Creative industries get budget boost including £26m for National Theatre | Budget 2024 (spring)

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The chancellor has given Britain’s creative industries a boost, including £26.4m to help the National Theatre upgrade its stages and tax relief to encourage film-makers to shoot more movies in the UK.

The government’s investment in the National Theatre is designed to support urgent infrastructure upgrades at its landmark building on London’s South Bank and will be used to support repairs to its Olivier theatre scenery lift and other failing systems.

Jeremy Hunt also announced plans to help the growing UK film industry, with studio space having doubled in the last three years. “At the current rate of expansion, we will be second only to Hollywood globally by the end of 2025,” he said.

Under Wednesday’s budget measures, eligible film studios in England will be able to get 40% relief on their gross business rates until 2034 in a tax cut worth about £470m over the next 10 years.

Independent film-makers will be helped by a new tax credit scheme at a rate of 53% for films with budgets under £15m, provided they meet certain criteria. There will be further tax relief for visual effects costs in film and high-end TV.

Hunt also said he would make the tax breaks introduced to help the performing arts during the pandemic permanent, with relief levels of 45% for touring and orchestral productions and 40% for non-touring productions.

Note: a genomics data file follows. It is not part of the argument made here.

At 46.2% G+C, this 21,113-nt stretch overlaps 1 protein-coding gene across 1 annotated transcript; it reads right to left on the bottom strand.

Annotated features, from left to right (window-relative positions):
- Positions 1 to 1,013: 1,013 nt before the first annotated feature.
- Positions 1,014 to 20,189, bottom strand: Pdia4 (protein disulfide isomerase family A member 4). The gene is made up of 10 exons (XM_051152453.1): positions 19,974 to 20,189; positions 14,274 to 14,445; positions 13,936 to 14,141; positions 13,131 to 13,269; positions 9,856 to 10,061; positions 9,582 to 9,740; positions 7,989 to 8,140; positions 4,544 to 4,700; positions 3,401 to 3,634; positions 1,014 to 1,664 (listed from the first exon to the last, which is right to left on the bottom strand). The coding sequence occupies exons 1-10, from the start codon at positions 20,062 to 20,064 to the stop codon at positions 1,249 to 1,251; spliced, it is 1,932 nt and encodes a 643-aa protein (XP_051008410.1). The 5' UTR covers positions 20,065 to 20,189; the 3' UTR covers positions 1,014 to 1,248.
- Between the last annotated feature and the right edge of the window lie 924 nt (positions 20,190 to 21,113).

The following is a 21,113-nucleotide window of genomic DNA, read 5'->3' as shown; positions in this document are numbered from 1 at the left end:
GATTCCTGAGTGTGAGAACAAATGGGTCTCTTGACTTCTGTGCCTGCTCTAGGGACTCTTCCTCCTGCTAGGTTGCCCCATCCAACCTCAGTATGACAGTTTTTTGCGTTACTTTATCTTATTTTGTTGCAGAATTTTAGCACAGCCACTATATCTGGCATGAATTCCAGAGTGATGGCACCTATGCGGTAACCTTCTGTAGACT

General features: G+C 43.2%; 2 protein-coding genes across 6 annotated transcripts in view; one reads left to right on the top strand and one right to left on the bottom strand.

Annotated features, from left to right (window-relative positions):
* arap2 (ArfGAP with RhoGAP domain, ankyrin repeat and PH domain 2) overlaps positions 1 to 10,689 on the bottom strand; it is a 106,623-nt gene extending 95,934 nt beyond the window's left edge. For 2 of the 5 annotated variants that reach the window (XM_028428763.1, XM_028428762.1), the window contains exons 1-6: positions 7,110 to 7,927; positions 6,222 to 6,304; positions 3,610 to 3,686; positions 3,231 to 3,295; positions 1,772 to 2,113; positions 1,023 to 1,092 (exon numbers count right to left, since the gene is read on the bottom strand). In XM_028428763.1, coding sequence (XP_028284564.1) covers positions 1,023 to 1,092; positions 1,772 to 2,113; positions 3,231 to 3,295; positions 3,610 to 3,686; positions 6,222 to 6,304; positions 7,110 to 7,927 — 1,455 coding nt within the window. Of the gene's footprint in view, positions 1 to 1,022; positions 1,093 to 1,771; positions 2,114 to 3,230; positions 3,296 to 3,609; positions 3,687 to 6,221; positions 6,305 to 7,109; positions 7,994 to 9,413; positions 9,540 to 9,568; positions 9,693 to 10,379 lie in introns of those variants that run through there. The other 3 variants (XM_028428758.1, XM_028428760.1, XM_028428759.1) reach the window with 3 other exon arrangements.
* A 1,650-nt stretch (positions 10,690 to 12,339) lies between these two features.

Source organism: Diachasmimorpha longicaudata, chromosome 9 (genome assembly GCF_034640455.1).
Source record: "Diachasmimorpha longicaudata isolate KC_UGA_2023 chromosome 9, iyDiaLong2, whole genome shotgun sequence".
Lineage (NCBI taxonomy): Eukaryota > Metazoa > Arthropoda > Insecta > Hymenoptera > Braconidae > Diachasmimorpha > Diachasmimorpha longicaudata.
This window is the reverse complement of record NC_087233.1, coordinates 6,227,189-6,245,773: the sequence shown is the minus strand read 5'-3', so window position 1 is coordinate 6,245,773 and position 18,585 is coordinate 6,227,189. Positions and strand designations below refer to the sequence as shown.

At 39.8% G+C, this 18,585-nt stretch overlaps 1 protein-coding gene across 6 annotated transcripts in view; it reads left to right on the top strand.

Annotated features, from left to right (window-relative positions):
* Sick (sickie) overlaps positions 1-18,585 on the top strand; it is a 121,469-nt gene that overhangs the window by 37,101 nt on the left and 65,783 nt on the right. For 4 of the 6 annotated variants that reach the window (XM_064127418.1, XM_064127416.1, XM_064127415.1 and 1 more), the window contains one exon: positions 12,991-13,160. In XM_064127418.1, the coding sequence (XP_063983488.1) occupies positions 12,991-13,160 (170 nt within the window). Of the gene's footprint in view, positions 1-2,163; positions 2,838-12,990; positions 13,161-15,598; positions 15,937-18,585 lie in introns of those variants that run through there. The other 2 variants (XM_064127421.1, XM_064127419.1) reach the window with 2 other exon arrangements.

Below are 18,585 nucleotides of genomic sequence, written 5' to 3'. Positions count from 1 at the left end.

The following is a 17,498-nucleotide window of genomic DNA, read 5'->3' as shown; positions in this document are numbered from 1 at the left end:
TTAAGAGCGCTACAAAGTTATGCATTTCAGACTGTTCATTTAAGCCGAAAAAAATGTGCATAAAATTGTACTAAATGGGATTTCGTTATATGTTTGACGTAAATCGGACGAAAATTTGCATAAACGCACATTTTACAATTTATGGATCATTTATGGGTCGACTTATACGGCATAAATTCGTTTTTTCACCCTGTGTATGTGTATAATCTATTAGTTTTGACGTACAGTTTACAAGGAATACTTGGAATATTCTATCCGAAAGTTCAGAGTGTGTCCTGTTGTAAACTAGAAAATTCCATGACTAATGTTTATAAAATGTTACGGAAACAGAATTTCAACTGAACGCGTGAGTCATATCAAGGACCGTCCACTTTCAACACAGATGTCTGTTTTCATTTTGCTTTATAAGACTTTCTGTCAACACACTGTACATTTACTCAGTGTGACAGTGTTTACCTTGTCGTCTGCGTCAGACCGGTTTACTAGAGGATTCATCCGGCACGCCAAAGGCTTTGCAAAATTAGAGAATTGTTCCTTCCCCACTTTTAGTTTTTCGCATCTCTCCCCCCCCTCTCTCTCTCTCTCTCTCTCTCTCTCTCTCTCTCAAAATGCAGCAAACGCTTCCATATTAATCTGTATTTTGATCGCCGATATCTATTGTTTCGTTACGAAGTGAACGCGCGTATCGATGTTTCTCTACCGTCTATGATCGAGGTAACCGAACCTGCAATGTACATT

“Lord Lloyd Webber says this will be a once in a generation transformational change that will ensure Britain remains the global capital of creativity,” the chancellor told MPs.

Ben Roberts, the chief executive of the British Film Institute (BFI), which shapes film strategy and policy in the UK, called it the “most significant policy intervention since the 1990s”.

Adrian Wootton, the chief executive of the British Film Commission, the organisation responsible for international film and television production in the UK, said it would “significantly boost the UK’s world-class film and TV industry in the face of growing international competition”.

Dana Strong, the chief executive of Sky Group, said she was delighted the government was “providing vital tax relief to enable the UK’s world-class film and TV production sector to continue to thrive”.

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“Today’s announcement brings confidence to the sector, unlocking job opportunities whilst providing a stable foundation for the investments of tomorrow in the UK, such as our proposal for Sky Studios Elstree North and the filming of NBCUniversal’s Jurassic 4,” she said.

Pact, the UK screen sector trade body representing independent production and distribution companies, and the BFI said they believed the uplift in the film tax credit would lead to more producers choosing to film in the UK, sustaining jobs and creating new opportunities.

“The sector has reached a critical point and this intervention will provide a lifeline to indie film producers by allowing them to access funding which will attract key creative talent and in turn give them the ability to recoup their initial investment,” said John McVay, the chief executive of Pact.

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